After decades in boxes, Vancouver’s LGBTQ archive now has a home
Ron Dutton, 72, spent 40 years building a treasure trove of thousands of photos and documents
Vancouver’s LGBTQ archive now has a home online, after years of collecting in files and boxes.
The collection, which includes 5,400 photographs, 2,000 posters and 140 audio-visual works, spans from the 1940s to the 2000s, and exists thanks to four decades of work by archivist and librarian Ron Dutton.
Now 72, Dutton became deeply involved in Vancouver’s gay liberation movement in the early 1970s.
“It was a very politically adventurous time. We were moving at a heck of a pace from one political activity to the next. And I began to become concerned that there was nobody actually documenting this history being made,” said Dutton.
“It was palpable in the air that things were changing. So I just started collecting everything that came past my hands, whether it was political writings or newspaper articles or handouts and brochures or posters.”
Soon, Dutton had three boxes of material, then five. Word of Dutton’s project began to spread, and people began showing up at his house looking for information.
“When they arrived at my place and found a thick, juicy file folder full of exactly what they’d been looking for for half a year they’d be pretty impressed and pretty pleased with what they found,” he said.
“It seems a little obsessive perhaps or just kind of strange that a guy would do such a thing, but the people did fall in love with the material pretty quickly.”
The thousands of photos and posters in the collection have somewhat of a family album feel — intimate moments spanning several decades, capturing friends at concerts and theatrical performances, political demonstrations and fundraising events, as well as sombre moments at Vancouver’s AIDS memorial.
In 2013, nearly four decades after he began his original project to document the fight for LGBTQ rights as it played out in the streets of Vancouver, Dutton donated the collection to the city of Vancouver archives.
The city of Vancouver received $71,000 from the National Heritage Digitization Strategy to create an online database for the works.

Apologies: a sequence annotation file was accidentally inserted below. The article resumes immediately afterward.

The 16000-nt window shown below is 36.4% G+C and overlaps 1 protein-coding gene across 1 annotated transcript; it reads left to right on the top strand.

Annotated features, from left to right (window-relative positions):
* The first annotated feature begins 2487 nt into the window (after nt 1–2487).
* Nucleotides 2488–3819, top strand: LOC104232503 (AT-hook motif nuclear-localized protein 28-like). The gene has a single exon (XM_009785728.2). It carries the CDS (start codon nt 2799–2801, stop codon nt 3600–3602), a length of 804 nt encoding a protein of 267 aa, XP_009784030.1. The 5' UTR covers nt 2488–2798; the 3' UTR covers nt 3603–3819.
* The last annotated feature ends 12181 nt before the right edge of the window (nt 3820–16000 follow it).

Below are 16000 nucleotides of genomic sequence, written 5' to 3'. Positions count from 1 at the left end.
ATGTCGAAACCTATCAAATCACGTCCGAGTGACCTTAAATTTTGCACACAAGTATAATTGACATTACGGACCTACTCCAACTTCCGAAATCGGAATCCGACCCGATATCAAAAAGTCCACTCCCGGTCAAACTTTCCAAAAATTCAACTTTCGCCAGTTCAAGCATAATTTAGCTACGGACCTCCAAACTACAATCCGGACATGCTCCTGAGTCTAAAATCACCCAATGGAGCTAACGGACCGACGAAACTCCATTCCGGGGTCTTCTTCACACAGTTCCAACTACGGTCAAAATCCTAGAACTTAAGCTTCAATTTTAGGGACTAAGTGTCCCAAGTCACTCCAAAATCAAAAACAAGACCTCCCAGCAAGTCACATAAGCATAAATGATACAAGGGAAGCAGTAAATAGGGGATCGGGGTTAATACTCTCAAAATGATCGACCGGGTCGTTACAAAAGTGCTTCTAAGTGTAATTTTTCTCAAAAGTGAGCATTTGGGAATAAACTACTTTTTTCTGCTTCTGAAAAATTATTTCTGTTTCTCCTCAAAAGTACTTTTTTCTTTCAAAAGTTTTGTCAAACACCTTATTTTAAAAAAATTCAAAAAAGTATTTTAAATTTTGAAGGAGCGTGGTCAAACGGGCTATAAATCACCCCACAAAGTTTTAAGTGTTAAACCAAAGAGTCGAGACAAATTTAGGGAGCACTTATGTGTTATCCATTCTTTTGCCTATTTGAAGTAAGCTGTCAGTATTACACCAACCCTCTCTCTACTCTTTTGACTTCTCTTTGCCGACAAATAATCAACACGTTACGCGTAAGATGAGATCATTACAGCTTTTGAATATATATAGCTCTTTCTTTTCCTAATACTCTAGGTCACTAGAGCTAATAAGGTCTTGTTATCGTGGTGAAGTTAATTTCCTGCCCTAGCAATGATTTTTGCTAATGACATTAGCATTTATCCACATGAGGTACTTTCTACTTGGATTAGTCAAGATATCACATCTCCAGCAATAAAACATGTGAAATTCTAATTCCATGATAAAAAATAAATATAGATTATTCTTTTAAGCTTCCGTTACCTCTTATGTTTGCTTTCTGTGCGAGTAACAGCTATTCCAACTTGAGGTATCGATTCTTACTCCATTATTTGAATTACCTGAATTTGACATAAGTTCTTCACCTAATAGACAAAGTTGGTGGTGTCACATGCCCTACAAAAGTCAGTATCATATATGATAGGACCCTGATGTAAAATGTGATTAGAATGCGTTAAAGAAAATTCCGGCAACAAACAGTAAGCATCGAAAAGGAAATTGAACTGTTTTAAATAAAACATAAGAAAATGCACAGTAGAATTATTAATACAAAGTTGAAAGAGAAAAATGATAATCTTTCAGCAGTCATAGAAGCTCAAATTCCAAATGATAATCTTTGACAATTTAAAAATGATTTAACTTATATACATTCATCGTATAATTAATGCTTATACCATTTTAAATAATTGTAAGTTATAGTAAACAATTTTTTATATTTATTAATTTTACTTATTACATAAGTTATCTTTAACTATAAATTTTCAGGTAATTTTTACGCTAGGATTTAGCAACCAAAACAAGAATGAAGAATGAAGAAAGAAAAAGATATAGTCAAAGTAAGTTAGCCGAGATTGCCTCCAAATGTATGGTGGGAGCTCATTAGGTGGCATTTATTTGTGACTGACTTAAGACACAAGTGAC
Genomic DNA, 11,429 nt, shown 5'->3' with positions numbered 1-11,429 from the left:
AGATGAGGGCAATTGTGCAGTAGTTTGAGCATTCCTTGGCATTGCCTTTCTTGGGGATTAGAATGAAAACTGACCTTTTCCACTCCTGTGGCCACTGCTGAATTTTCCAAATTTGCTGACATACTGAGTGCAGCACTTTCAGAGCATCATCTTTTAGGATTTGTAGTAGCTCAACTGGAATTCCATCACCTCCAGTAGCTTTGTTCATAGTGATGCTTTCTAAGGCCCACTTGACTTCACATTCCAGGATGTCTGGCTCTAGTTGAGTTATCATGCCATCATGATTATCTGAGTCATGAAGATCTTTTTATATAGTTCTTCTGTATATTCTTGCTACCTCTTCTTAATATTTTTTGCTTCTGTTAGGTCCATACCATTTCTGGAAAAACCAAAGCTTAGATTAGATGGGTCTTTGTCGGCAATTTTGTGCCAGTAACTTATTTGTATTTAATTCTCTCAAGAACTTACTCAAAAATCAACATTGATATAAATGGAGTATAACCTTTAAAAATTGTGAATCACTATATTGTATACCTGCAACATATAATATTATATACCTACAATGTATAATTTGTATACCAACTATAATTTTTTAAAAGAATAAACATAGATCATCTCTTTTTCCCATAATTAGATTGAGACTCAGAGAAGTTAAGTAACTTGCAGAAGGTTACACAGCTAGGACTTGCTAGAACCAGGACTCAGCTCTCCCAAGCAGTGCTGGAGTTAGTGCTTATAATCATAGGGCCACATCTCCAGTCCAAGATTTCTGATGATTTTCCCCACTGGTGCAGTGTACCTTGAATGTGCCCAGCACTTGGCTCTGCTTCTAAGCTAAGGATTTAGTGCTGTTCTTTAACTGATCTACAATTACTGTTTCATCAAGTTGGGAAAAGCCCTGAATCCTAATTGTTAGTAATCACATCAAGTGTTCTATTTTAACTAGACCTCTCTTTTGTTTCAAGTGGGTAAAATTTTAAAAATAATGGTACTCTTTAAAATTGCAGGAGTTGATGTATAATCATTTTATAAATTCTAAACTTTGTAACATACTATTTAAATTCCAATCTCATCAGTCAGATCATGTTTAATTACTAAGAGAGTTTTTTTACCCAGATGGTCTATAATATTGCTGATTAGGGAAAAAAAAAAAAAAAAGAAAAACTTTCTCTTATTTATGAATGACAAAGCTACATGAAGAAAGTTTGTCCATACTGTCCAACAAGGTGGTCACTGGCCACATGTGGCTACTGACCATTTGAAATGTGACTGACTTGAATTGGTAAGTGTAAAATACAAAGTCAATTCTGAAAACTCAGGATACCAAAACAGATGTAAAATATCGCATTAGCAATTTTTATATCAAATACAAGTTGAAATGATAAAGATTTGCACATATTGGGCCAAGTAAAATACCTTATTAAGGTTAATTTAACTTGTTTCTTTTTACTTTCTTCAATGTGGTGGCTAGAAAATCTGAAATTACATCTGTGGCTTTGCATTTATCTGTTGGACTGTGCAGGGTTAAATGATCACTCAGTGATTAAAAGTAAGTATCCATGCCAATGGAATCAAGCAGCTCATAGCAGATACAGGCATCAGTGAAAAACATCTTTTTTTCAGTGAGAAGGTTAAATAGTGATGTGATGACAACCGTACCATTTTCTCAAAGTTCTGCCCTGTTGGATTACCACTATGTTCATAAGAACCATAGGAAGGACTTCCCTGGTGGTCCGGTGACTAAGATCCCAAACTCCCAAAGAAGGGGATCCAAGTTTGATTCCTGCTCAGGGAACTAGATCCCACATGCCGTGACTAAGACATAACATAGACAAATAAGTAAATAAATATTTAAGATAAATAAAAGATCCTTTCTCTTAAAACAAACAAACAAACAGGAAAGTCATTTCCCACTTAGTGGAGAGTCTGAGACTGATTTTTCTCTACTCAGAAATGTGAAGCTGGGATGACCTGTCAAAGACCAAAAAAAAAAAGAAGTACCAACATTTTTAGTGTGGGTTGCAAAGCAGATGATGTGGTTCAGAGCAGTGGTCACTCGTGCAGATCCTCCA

Kira Baker, the reference archivist for the city of Vancouver archives, said Dutton’s collection has “enormous research value.”
Over the summer, the city held a number of events where people could come browse through the archives, to identify people in photographs and provide more information about the events recorded in them.
Baker recalls one day, at Sunset Beach Festival when a man came up and recognized himself in a photo from the mid 70s.
“We had someone come up to us and recognized himself as quite a young guy. I think he was still in high school and … and had sort of a flashback. He had no idea that this photo existed and it was a demonstration — and be protesting in 1976 in Vancouver had a lot of meaning behind it certainly,” she said.
Baker said the city is still hoping people will comb through the archives and come forward with more information. There are still 1,000 photographs depicting people and events that have yet to be identified.
Dutton said he hopes the resource will be useful to researchers, filmmakers, and also young, queer people.
“Young [queer] people are really fascinated by where they’ve come from and want to know something of that story and realizing that the story came out of a lot of adversity. So there is that need to supply the material that is going to tell them the story and honour those people who did all of that work.”